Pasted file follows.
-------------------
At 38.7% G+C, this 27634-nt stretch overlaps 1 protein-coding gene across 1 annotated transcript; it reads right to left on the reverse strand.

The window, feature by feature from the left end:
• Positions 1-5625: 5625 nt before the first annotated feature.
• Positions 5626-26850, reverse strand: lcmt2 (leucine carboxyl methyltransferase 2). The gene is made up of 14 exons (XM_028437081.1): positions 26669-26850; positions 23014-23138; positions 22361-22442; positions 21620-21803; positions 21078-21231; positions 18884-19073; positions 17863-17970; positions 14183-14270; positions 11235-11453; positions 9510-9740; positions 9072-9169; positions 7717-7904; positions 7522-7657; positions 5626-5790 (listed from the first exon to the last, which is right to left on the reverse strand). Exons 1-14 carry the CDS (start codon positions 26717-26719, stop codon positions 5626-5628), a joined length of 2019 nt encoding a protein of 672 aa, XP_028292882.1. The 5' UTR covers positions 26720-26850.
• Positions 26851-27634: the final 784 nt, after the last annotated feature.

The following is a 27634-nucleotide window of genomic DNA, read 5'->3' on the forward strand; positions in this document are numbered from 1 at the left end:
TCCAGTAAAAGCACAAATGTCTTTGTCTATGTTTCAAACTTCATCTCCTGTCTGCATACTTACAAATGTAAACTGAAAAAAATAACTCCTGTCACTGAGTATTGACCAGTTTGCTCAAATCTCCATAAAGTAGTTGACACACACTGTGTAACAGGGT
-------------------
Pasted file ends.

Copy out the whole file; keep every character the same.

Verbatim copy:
At 38.7% G+C, this 27634-nt stretch overlaps 1 protein-coding gene across 1 annotated transcript; it reads right to left on the reverse strand.

The window, feature by feature from the left end:
• Positions 1-5625: 5625 nt before the first annotated feature.
• Positions 5626-26850, reverse strand: lcmt2 (leucine carboxyl methyltransferase 2). The gene is made up of 14 exons (XM_028437081.1): positions 26669-26850; positions 23014-23138; positions 22361-22442; positions 21620-21803; positions 21078-21231; positions 18884-19073; positions 17863-17970; positions 14183-14270; positions 11235-11453; positions 9510-9740; positions 9072-9169; positions 7717-7904; positions 7522-7657; positions 5626-5790 (listed from the first exon to the last, which is right to left on the reverse strand). Exons 1-14 carry the CDS (start codon positions 26717-26719, stop codon positions 5626-5628), a joined length of 2019 nt encoding a protein of 672 aa, XP_028292882.1. The 5' UTR covers positions 26720-26850.
• Positions 26851-27634: the final 784 nt, after the last annotated feature.

The following is a 27634-nucleotide window of genomic DNA, read 5'->3' on the forward strand; positions in this document are numbered from 1 at the left end:
TCCAGTAAAAGCACAAATGTCTTTGTCTATGTTTCAAACTTCATCTCCTGTCTGCATACTTACAAATGTAAACTGAAAAAAATAACTCCTGTCACTGAGTATTGACCAGTTTGCTCAAATCTCCATAAAGTAGTTGACACACACTGTGTAACAGGGT